When I was 14, my mother passed away from cancer. It was a really rough period for me for a few years after that; I didn’t play as much although I still traveled to NYC. But, I just spent a lot of time just reflecting and talking things out on Miss DeLay’s couch. I was quite depressed. I graduated from high school early and then immediately enrolled in Julliard. I was meant to be in NYC with friends who had the same type of musical backgrounds and experiences as me. So, things got better after that time.
" In order to do music well, you have to go all in, be disciplined, and get the best training; you have to seek and find mentors; you have to aspire to go to the best conservatories and attend summer music festivals around the world. "
Do you have any advice for young musicians?
I think if a young person loves music so much that they cannot live without it, then no matter what happens, they will come back to it — even if they study something else for awhile. After all, they cannot live with themselves not doing what they love.
But, I don’t relish not speaking the truth and I will say that in order to do music well, you have to go all in, be disciplined, and get the best training; you have to seek and find mentors; you have to aspire to go to the best conservatories and attend summer music festivals around the world. Also, I would urge young musicians to remember that there are so many paths to take in this crazy industry; you don’t have to be a soloist. It’s hard to sustain a lifelong career as a soloist anyway; there are lots of crossover opportunities.
What would you be if you weren’t a violinist?
Well, I like all the personality tests and evaluations. I just took the Enneagram, and I’m a 3. Threes love to be in the limelight — one of our foibles can be that we are always performing, for better or worse. I love performance, though, and I think with my personality, I would be on TV; some form of reality TV like as a host of a show on The Travel Channel or Food Network; I’m very comfortable talking on camera.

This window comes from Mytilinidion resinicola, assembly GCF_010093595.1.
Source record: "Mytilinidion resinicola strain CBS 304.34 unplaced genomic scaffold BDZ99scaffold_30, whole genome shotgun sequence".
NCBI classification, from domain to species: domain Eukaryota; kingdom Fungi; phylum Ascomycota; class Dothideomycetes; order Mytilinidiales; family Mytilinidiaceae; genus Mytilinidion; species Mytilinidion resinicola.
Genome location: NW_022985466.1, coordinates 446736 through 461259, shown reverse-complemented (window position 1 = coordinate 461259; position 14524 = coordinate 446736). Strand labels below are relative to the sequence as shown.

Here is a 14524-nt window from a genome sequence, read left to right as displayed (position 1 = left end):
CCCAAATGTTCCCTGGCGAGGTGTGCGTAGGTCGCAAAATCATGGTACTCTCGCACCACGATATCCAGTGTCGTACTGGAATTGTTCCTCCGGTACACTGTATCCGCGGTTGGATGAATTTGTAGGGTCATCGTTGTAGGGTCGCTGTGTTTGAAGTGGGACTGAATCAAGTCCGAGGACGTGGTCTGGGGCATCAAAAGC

" I generally go for a two-mile run on the day of, because physical exertion helps me with performance. "
What does concert prep look like for you?
Preparation is crucial. I generally go for a two-mile run on the day of, because physical exertion helps me with performance. I then take a short nap and eat a huge lunch, but I don’t eat right before the performance. I’ll get to the concert hall early and do an hour of super-slow practice before the hustle and bustle begins; it’s a last-minute reset for the brain and fingers to engage that muscle memory.
I also find that a lot of visualization helps — everything from how I’m going to drive to the concert hall, the walk inside, and right down to how I will smile at the conductor and audience. I’m a Christian, so there is a lot of prayer involved, too; I really give it up to God’s glory.
This is a random thing, but I do not dine with fellow musicians on the day of a concert. I once was set to play a very difficult concerto in a Latin American country and I went to lunch with the principal of the symphony there and he was so intense with his performance philosophy that he really got into my head. That night, I just found myself so distracted on stage. So, the next morning I decided that I would never let that happen again. When the mind gets fatigued, the performance goes by the wayside.